La PORTE — In less than two years, Lucas Banic has undergone a total transformation.
After figuratively starting at the bottom of the pool, the steadfast La Porte sophomore has emphatically improved.
Banic has swam about 20 months for coach Brahim Hakim and it’s paid dividends. He competed in the La Porte Turbos Swim Club in the offseason under Hakim, and now swims for him as the lone returning swimmer for the Slicers after Hakim became the boys head coach job in early fall.
“When I first had him as a coach, it was a drastic change because his coaching style was a lot different,” Banic said. “He pushes you a lot harder in general. It was a tough change for me. At first, I was throwing up a lot. I just came off a back injury and I wasn’t in shape and I was being pushed as hard as that. I wasn’t doing good.”
Banic stayed the course, however, and continued to plug away. That has carried him to where he’s flourishing, having achieved personal bests at almost every meet so far this season.
“I just kept showing up and working hard and I eventually got back into shape,” Banic said. “And just started making small progress, and then, big progress this year obviously.”
His coach vividly recalls Banic’s early struggles in the sport, but also highlighted his perseverance and unwavering commitment.
“From that first day in practice until now, you wouldn’t recognize him in the water,” Hakim said. “If you saw a video of him swimming 20 months ago and saw a clip of him swimming now, you would say, ‘That’s not the same person, or there’s no way that’s the same person.’ I’m not going to take credit for that. I’m going to give that credit to his dedication.”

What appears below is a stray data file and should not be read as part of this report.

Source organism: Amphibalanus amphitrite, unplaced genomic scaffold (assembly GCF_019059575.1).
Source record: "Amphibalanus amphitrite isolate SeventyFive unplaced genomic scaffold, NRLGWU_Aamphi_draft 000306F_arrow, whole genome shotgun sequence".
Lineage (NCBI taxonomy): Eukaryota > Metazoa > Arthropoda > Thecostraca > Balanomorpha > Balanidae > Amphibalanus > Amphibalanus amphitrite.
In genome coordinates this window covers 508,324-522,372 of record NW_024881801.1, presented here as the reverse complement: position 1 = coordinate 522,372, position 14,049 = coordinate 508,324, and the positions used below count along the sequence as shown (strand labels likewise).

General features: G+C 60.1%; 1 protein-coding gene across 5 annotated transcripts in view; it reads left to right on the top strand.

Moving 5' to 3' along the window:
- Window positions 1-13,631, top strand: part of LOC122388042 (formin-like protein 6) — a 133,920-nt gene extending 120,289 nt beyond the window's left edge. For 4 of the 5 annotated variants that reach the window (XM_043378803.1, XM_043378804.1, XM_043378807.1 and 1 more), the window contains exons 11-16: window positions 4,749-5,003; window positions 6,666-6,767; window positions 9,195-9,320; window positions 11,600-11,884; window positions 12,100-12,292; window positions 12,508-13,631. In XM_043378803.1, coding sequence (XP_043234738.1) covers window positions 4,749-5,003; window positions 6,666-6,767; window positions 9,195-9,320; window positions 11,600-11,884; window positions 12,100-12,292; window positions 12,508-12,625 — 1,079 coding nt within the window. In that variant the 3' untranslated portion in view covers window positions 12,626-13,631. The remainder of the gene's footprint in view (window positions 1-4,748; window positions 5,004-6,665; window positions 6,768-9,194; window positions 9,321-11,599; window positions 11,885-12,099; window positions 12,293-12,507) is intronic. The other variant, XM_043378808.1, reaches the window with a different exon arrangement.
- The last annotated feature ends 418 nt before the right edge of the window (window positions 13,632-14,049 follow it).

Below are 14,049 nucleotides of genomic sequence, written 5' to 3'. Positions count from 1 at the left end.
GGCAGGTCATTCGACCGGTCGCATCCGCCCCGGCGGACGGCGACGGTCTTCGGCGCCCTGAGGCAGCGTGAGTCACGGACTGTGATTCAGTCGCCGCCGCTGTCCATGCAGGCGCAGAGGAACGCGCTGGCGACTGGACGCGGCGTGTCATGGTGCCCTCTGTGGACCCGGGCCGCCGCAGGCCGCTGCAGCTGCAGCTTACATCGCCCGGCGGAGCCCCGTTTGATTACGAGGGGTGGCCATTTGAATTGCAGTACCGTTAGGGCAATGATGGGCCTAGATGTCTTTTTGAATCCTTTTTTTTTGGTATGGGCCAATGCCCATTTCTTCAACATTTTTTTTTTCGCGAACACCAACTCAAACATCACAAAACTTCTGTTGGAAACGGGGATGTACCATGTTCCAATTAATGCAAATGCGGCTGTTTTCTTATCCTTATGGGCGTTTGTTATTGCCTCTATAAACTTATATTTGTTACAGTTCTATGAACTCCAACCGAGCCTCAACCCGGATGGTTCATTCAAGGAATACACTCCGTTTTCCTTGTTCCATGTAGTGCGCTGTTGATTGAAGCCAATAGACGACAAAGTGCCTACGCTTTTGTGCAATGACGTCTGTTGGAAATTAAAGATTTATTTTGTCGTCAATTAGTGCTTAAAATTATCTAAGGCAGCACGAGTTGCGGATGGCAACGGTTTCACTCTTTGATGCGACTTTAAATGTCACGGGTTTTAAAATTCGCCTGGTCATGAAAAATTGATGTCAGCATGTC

That persistence has led Banic to the prep circuit.
“I’ve been working hard,” Banic said. “I’ve been showing up to every practice and working my hardest. Just doing my best in the meets. I’m very proud with myself with how far I’ve come. And how far the team’s come, of course.”
Banic added what’s truly made his steady improvement possible is teammates’ support, plus the coaches’ guidance and his self motivation.
“We push each other and the coaches push us,” he said.
Banic’s primary events are the 100-yard butterfly, where he’s dropped roughly 20 seconds already from 1:27 to 1:07, the 200 individual medley and the 100 backstroke. Last year, he swam a lot of breaststroke. In addition to the 100 fly, he competes in the 200 IM, where he’s also dropped significant time.
Banic believes enhanced technique has permitted him to drop so much time in his 100 fly.
“I didn’t have good form on that stroke last year,” he said. “And I improved that and I instantly dropped like 10 seconds. And getting a stronger core and stronger shoulders made me a lot faster, too, just gaining muscle.”
Besides his revised fly stroke, Hakim loves his demeanor and thinks it can rub off on his teammates.
“More than a swimmer, he’s just got the best attitude on the team, the best disposition,” Hakim said. “Every set we do in the weight room, every set we do in the pool, he puts in 100 percent effort every set. He’s red, blue, purple, you see that effort in him. And it’s showing in his time drops.”
Out of the pool, Banic is a reliable student as well. An A-B student, he takes Honors Algebra 2 and a dual credit course, Business Law and Ethics, and plans to enroll in a few Advanced Placement classes next year.
“It’s just as important, if not more, than swimming because obviously that’s going to make your future more than swimming is,” he said of his academics. “You can only swim for so long, but learning’s going to make a difference in your life.”
Banic, who also involved in the Business Professionals of America Club, is poised to continue to ascend in the pool.
“We’ll do the best we can, stay together as a team and push each other,” he said. “I hope I can make the podium (at the Duneland Athletic Conference meet and the sectional) this year, if not next year. Hopefully at least my senior year I can make top eight.”
While his coach is also eager to see what Banic can accomplish the rest of this season, he’s primed for the following two campaigns as well.
“Luke is one of those great kids that you just wish you had 100 of him,” Hakim said. “That work ethic, that dedication, never complaining. In a 16-year-old, that’s rare. As a sophomore, we started at a certain level and we set goals. By next year, his junior year, and his senior year, he’s going to be a force to be reckoned with.”